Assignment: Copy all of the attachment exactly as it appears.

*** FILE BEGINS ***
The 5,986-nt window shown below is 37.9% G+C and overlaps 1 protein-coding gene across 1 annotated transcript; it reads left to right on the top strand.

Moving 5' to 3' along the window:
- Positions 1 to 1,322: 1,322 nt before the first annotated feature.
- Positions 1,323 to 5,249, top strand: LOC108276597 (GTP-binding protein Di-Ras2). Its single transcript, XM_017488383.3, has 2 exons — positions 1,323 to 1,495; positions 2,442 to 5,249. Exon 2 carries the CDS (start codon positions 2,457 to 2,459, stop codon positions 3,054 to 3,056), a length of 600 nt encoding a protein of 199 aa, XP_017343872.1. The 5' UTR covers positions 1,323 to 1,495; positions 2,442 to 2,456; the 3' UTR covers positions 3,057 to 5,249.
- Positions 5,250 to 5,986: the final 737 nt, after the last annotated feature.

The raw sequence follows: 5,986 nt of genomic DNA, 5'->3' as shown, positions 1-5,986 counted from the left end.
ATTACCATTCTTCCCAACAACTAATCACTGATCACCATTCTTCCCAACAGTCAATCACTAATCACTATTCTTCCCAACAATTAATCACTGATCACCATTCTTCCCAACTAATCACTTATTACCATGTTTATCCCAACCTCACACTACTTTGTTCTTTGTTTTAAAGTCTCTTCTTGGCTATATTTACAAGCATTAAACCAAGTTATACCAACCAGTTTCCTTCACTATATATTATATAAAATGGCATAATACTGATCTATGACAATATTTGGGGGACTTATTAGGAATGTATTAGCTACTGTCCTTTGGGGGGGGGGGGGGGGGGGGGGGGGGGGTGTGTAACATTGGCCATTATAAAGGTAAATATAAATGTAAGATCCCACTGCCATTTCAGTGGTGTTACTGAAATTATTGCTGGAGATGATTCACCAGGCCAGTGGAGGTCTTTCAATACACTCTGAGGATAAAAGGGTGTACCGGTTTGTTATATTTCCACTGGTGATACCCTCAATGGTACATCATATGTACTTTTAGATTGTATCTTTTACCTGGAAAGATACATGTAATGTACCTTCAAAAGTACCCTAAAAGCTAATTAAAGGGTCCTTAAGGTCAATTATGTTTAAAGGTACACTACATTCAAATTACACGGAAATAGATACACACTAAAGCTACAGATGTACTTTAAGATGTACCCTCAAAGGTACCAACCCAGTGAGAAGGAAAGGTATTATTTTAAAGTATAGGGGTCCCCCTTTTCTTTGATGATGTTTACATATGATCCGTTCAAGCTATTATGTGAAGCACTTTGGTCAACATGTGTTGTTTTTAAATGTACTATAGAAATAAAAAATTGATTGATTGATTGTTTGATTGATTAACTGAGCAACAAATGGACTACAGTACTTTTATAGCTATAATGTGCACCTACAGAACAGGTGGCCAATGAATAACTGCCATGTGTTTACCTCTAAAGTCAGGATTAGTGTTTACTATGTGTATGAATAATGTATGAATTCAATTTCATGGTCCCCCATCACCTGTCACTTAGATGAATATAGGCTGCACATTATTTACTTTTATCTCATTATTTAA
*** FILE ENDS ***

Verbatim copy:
The 5,986-nt window shown below is 37.9% G+C and overlaps 1 protein-coding gene across 1 annotated transcript; it reads left to right on the top strand.

Moving 5' to 3' along the window:
- Positions 1 to 1,322: 1,322 nt before the first annotated feature.
- Positions 1,323 to 5,249, top strand: LOC108276597 (GTP-binding protein Di-Ras2). Its single transcript, XM_017488383.3, has 2 exons — positions 1,323 to 1,495; positions 2,442 to 5,249. Exon 2 carries the CDS (start codon positions 2,457 to 2,459, stop codon positions 3,054 to 3,056), a length of 600 nt encoding a protein of 199 aa, XP_017343872.1. The 5' UTR covers positions 1,323 to 1,495; positions 2,442 to 2,456; the 3' UTR covers positions 3,057 to 5,249.
- Positions 5,250 to 5,986: the final 737 nt, after the last annotated feature.

The raw sequence follows: 5,986 nt of genomic DNA, 5'->3' as shown, positions 1-5,986 counted from the left end.
ATTACCATTCTTCCCAACAACTAATCACTGATCACCATTCTTCCCAACAGTCAATCACTAATCACTATTCTTCCCAACAATTAATCACTGATCACCATTCTTCCCAACTAATCACTTATTACCATGTTTATCCCAACCTCACACTACTTTGTTCTTTGTTTTAAAGTCTCTTCTTGGCTATATTTACAAGCATTAAACCAAGTTATACCAACCAGTTTCCTTCACTATATATTATATAAAATGGCATAATACTGATCTATGACAATATTTGGGGGACTTATTAGGAATGTATTAGCTACTGTCCTTTGGGGGGGGGGGGGGGGGGGGGGGGGGGGTGTGTAACATTGGCCATTATAAAGGTAAATATAAATGTAAGATCCCACTGCCATTTCAGTGGTGTTACTGAAATTATTGCTGGAGATGATTCACCAGGCCAGTGGAGGTCTTTCAATACACTCTGAGGATAAAAGGGTGTACCGGTTTGTTATATTTCCACTGGTGATACCCTCAATGGTACATCATATGTACTTTTAGATTGTATCTTTTACCTGGAAAGATACATGTAATGTACCTTCAAAAGTACCCTAAAAGCTAATTAAAGGGTCCTTAAGGTCAATTATGTTTAAAGGTACACTACATTCAAATTACACGGAAATAGATACACACTAAAGCTACAGATGTACTTTAAGATGTACCCTCAAAGGTACCAACCCAGTGAGAAGGAAAGGTATTATTTTAAAGTATAGGGGTCCCCCTTTTCTTTGATGATGTTTACATATGATCCGTTCAAGCTATTATGTGAAGCACTTTGGTCAACATGTGTTGTTTTTAAATGTACTATAGAAATAAAAAATTGATTGATTGATTGTTTGATTGATTAACTGAGCAACAAATGGACTACAGTACTTTTATAGCTATAATGTGCACCTACAGAACAGGTGGCCAATGAATAACTGCCATGTGTTTACCTCTAAAGTCAGGATTAGTGTTTACTATGTGTATGAATAATGTATGAATTCAATTTCATGGTCCCCCATCACCTGTCACTTAGATGAATATAGGCTGCACATTATTTACTTTTATCTCATTATTTAA